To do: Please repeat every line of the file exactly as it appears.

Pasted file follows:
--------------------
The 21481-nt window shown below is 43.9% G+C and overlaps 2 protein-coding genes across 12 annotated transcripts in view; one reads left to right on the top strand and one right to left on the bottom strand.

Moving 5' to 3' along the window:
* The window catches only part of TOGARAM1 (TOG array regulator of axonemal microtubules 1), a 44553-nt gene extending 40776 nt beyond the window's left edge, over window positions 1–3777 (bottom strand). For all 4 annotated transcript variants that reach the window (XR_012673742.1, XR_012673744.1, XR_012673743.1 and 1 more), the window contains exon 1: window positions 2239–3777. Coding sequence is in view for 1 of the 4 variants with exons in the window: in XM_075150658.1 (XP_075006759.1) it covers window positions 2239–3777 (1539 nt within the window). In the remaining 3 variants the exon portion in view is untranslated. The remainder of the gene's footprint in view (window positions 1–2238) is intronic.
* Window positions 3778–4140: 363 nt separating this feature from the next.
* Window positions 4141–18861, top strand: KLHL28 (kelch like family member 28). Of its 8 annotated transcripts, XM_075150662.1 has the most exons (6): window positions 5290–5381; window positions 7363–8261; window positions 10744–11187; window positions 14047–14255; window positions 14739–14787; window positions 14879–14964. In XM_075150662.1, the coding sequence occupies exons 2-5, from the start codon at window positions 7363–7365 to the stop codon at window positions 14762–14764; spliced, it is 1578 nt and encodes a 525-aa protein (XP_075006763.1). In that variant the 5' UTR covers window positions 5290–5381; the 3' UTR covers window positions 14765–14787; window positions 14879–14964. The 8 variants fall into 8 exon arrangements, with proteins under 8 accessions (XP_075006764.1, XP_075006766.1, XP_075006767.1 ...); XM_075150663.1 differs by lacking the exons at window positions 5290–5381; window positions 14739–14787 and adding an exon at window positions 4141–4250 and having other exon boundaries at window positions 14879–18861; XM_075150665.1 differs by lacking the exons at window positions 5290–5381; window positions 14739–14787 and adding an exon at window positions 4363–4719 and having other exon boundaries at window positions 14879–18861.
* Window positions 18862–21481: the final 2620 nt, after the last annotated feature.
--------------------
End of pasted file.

The 21481-nt window shown below is 43.9% G+C and overlaps 2 protein-coding genes across 12 annotated transcripts in view; one reads left to right on the top strand and one right to left on the bottom strand.

Moving 5' to 3' along the window:
* The window catches only part of TOGARAM1 (TOG array regulator of axonemal microtubules 1), a 44553-nt gene extending 40776 nt beyond the window's left edge, over window positions 1–3777 (bottom strand). For all 4 annotated transcript variants that reach the window (XR_012673742.1, XR_012673744.1, XR_012673743.1 and 1 more), the window contains exon 1: window positions 2239–3777. Coding sequence is in view for 1 of the 4 variants with exons in the window: in XM_075150658.1 (XP_075006759.1) it covers window positions 2239–3777 (1539 nt within the window). In the remaining 3 variants the exon portion in view is untranslated. The remainder of the gene's footprint in view (window positions 1–2238) is intronic.
* Window positions 3778–4140: 363 nt separating this feature from the next.
* Window positions 4141–18861, top strand: KLHL28 (kelch like family member 28). Of its 8 annotated transcripts, XM_075150662.1 has the most exons (6): window positions 5290–5381; window positions 7363–8261; window positions 10744–11187; window positions 14047–14255; window positions 14739–14787; window positions 14879–14964. In XM_075150662.1, the coding sequence occupies exons 2-5, from the start codon at window positions 7363–7365 to the stop codon at window positions 14762–14764; spliced, it is 1578 nt and encodes a 525-aa protein (XP_075006763.1). In that variant the 5' UTR covers window positions 5290–5381; the 3' UTR covers window positions 14765–14787; window positions 14879–14964. The 8 variants fall into 8 exon arrangements, with proteins under 8 accessions (XP_075006764.1, XP_075006766.1, XP_075006767.1 ...); XM_075150663.1 differs by lacking the exons at window positions 5290–5381; window positions 14739–14787 and adding an exon at window positions 4141–4250 and having other exon boundaries at window positions 14879–18861; XM_075150665.1 differs by lacking the exons at window positions 5290–5381; window positions 14739–14787 and adding an exon at window positions 4363–4719 and having other exon boundaries at window positions 14879–18861.
* Window positions 18862–21481: the final 2620 nt, after the last annotated feature.